Congressional Democrats introduced legislation on Wednesday that would make Washington D.C. the 51st state in the union.
Delegate Eleanor Holmes Norton, a non-voting Democrat who represents D.C. in the House of Representatives, introduced the measure to the House, while Sen. Tom Carper of Delaware introduced the same legislation to the Senate. Norton said that she had more than 200 co-sponsors in the House, as of Tuesday evening.
“There’s never been a time when statehood for the District was more likely," Norton said in a statement, adding the bill was passed by the House last year for the first time and now had a "record" 202 co-sponsors. With the Senate companion bill also gaining co-sponsors, "we’re ready to achieve voting representation and full local self-government for the 712,000+ residents of the District of Columbia,” said Norton.
Norton said that both House Speaker Nancy Pelosi and Majority Leader Steny Hoyer had committed to bringing the bill to the floor for a vote. With Democratic control of the House and Senate, as well as the support of President Joe Biden, Norton said that “this is the time we can finally correct this historic injustice and give D.C. residents the same rights as other taxpaying Americans,” NBC News reports.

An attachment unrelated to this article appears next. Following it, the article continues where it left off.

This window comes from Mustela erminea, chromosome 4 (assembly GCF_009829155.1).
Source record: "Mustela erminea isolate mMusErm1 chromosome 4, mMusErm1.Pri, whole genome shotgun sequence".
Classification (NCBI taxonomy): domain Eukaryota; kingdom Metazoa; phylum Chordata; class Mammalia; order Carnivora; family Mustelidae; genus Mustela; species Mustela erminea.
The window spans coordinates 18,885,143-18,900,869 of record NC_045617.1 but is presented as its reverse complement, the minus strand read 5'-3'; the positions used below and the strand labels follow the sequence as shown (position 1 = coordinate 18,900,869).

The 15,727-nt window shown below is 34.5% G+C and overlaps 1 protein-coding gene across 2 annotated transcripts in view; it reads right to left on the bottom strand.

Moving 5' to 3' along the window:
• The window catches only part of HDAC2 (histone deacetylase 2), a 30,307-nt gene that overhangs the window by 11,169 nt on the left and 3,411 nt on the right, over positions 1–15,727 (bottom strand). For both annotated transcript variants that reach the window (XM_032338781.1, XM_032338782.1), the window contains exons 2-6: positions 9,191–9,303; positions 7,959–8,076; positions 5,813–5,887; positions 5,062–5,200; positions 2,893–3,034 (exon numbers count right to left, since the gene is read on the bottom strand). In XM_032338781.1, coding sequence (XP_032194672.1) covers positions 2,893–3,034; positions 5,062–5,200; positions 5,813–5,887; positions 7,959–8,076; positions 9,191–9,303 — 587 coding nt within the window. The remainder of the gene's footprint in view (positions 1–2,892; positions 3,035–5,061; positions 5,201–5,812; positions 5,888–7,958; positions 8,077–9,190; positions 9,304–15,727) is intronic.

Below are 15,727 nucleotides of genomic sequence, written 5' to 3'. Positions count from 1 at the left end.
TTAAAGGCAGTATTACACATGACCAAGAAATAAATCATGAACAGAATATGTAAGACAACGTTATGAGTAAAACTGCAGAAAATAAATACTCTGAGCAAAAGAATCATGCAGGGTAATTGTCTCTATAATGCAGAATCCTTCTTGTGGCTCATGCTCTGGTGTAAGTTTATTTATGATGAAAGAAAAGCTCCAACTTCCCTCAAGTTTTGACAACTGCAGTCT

The bill has a good chance of passing in the House, which is held by a large majority of Democrats, but has significantly lower chances of passing in the Senate. Although Vice President Kamala Harris can cast a tie-breaking vote to give the Democrats the upper hand, they would have to overcome the filibuster requirement of 60 votes in order to pass the legislation.
It is unlikely that the vote will receive support from at least 10 Republicans. According to NBC News, many GOP lawmakers have already expressed opposition for statehood for D.C. because an additional two senators would nearly guarantee permanent Democratic control of the Senate.
Carper stated that D.C. statehood isn’t “a Republican or Democrat issue.”
“It’s an American issue because the lack of fair representation given to the residents of D.C. is inconsistent with the values on which this country was founded,” he said. “It is therefore incumbent upon all of us who enjoy the right and the privilege of full voting rights and representation to take up the cause of our fellow citizens in the District of Columbia.”
The move is supported by D.C. Mayor Muriel Bowser, who said on Wednesday that constituents in D.C. “have been denied the right to participate in our democracy — to have their voices and votes heard in Congress, to help shape the future of our nation, and to have a say on Supreme Court justices.”